record standards for the United States follow
the guidelines of the Recording Industry Association
of America (RIAA). The inch dimensions are
nominal, not precise diameters. The actual dimension
of a 12 inch record is 302 mm (11.89 in), for
a 10 inch it is 250 mm (9.84 in), and for a
7 inch it is 175 mm (6.89 in).
made in other countries are standardized by
different organizations, but are very similar
in size. The record diameters are typically
300 mm, 250 mm and 175 mm.
is an area about 6 mm (0.25?) wide at the outer
edge of the disk, called the lead-in where the
groove is widely spaced and silent. This section
allows the stylus to be dropped at the start
of the record groove, without damaging the recorded
section of the groove.
each track on the recorded section of an LP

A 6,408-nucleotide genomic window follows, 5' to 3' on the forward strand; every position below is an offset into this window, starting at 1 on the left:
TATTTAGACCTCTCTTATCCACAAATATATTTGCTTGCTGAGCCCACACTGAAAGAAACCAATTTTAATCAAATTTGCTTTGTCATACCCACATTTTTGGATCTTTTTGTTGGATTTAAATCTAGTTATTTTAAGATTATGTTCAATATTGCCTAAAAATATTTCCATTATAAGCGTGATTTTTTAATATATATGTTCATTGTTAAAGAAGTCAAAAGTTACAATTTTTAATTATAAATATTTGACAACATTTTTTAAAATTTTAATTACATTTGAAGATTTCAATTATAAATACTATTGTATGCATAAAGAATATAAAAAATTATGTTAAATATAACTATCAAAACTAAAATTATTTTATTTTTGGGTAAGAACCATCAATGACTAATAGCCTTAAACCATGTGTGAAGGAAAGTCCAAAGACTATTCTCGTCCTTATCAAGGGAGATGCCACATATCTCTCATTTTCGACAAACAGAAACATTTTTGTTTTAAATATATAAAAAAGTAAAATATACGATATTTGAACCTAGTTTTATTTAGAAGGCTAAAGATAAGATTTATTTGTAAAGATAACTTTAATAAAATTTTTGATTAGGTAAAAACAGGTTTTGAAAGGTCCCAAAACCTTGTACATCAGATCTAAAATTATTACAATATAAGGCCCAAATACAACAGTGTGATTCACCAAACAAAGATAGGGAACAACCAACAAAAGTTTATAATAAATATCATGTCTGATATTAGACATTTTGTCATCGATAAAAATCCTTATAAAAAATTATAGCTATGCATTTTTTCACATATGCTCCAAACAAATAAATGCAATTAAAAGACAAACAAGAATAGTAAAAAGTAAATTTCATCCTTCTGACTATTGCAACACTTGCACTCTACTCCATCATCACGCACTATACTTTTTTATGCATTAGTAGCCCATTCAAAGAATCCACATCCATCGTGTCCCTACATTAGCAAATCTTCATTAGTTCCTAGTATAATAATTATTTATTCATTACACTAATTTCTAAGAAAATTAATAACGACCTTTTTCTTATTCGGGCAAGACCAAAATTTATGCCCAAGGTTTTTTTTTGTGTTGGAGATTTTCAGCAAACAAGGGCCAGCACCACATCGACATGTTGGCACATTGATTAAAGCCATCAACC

record, there is usually a short gap of around
1 mm (0.04") where the groove is widely
spaced. This space is clearly visible, making
it easy to find a particular track.
the label centre, at the end of the groove,
there is another wide-pitched section known
as the lead-out. At the very end of this section,
the groove joins itself to form a complete circle,
called the lock groove; when the stylus reaches
this point, it circles repeatedly until lifted
from the record. On some recordings (for example
Spice by Eon), the sound continues on the lock
groove, which gives a strange repeating effect.
Automatic turntables rely on the position or
angular velocity of the arm, as it reaches these
more widely spaced grooves, to trigger a mechanism
that raises the arm and moves it out of the
way of the record.